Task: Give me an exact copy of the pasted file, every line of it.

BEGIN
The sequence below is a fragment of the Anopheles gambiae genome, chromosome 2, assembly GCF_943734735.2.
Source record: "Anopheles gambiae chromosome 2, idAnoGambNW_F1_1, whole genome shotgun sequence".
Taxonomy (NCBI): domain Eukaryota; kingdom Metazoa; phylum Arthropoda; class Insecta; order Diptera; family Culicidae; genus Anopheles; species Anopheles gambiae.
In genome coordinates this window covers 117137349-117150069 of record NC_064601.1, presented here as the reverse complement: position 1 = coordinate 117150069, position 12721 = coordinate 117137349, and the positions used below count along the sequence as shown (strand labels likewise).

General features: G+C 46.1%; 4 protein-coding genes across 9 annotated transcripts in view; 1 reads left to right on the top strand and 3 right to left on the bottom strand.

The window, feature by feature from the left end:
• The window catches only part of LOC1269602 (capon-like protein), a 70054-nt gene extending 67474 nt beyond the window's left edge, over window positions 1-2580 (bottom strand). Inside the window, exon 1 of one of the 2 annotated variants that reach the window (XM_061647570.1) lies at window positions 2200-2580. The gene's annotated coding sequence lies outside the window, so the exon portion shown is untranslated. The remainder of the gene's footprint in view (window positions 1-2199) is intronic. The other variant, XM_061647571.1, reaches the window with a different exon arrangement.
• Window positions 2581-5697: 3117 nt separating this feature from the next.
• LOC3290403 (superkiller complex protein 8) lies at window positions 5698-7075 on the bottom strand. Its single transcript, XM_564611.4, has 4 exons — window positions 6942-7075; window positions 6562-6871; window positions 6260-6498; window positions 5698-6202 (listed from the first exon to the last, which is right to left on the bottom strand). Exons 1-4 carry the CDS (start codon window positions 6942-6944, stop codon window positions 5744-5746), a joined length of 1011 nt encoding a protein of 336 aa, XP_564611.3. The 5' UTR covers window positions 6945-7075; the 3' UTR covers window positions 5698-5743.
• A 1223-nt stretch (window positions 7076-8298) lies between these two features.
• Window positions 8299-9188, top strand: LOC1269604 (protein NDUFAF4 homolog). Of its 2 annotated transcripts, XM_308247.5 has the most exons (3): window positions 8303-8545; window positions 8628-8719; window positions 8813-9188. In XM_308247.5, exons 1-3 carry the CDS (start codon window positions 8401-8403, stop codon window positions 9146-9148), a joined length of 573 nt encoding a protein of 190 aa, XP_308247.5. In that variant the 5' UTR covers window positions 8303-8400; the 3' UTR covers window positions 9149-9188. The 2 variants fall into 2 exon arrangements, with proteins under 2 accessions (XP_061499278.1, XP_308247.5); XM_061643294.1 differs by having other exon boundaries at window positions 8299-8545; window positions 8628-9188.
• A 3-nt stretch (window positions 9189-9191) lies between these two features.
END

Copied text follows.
The sequence below is a fragment of the Anopheles gambiae genome, chromosome 2, assembly GCF_943734735.2.
Source record: "Anopheles gambiae chromosome 2, idAnoGambNW_F1_1, whole genome shotgun sequence".
Taxonomy (NCBI): domain Eukaryota; kingdom Metazoa; phylum Arthropoda; class Insecta; order Diptera; family Culicidae; genus Anopheles; species Anopheles gambiae.
In genome coordinates this window covers 117137349-117150069 of record NC_064601.1, presented here as the reverse complement: position 1 = coordinate 117150069, position 12721 = coordinate 117137349, and the positions used below count along the sequence as shown (strand labels likewise).

General features: G+C 46.1%; 4 protein-coding genes across 9 annotated transcripts in view; 1 reads left to right on the top strand and 3 right to left on the bottom strand.

The window, feature by feature from the left end:
• The window catches only part of LOC1269602 (capon-like protein), a 70054-nt gene extending 67474 nt beyond the window's left edge, over window positions 1-2580 (bottom strand). Inside the window, exon 1 of one of the 2 annotated variants that reach the window (XM_061647570.1) lies at window positions 2200-2580. The gene's annotated coding sequence lies outside the window, so the exon portion shown is untranslated. The remainder of the gene's footprint in view (window positions 1-2199) is intronic. The other variant, XM_061647571.1, reaches the window with a different exon arrangement.
• Window positions 2581-5697: 3117 nt separating this feature from the next.
• LOC3290403 (superkiller complex protein 8) lies at window positions 5698-7075 on the bottom strand. Its single transcript, XM_564611.4, has 4 exons — window positions 6942-7075; window positions 6562-6871; window positions 6260-6498; window positions 5698-6202 (listed from the first exon to the last, which is right to left on the bottom strand). Exons 1-4 carry the CDS (start codon window positions 6942-6944, stop codon window positions 5744-5746), a joined length of 1011 nt encoding a protein of 336 aa, XP_564611.3. The 5' UTR covers window positions 6945-7075; the 3' UTR covers window positions 5698-5743.
• A 1223-nt stretch (window positions 7076-8298) lies between these two features.
• Window positions 8299-9188, top strand: LOC1269604 (protein NDUFAF4 homolog). Of its 2 annotated transcripts, XM_308247.5 has the most exons (3): window positions 8303-8545; window positions 8628-8719; window positions 8813-9188. In XM_308247.5, exons 1-3 carry the CDS (start codon window positions 8401-8403, stop codon window positions 9146-9148), a joined length of 573 nt encoding a protein of 190 aa, XP_308247.5. In that variant the 5' UTR covers window positions 8303-8400; the 3' UTR covers window positions 9149-9188. The 2 variants fall into 2 exon arrangements, with proteins under 2 accessions (XP_061499278.1, XP_308247.5); XM_061643294.1 differs by having other exon boundaries at window positions 8299-8545; window positions 8628-9188.
• A 3-nt stretch (window positions 9189-9191) lies between these two features.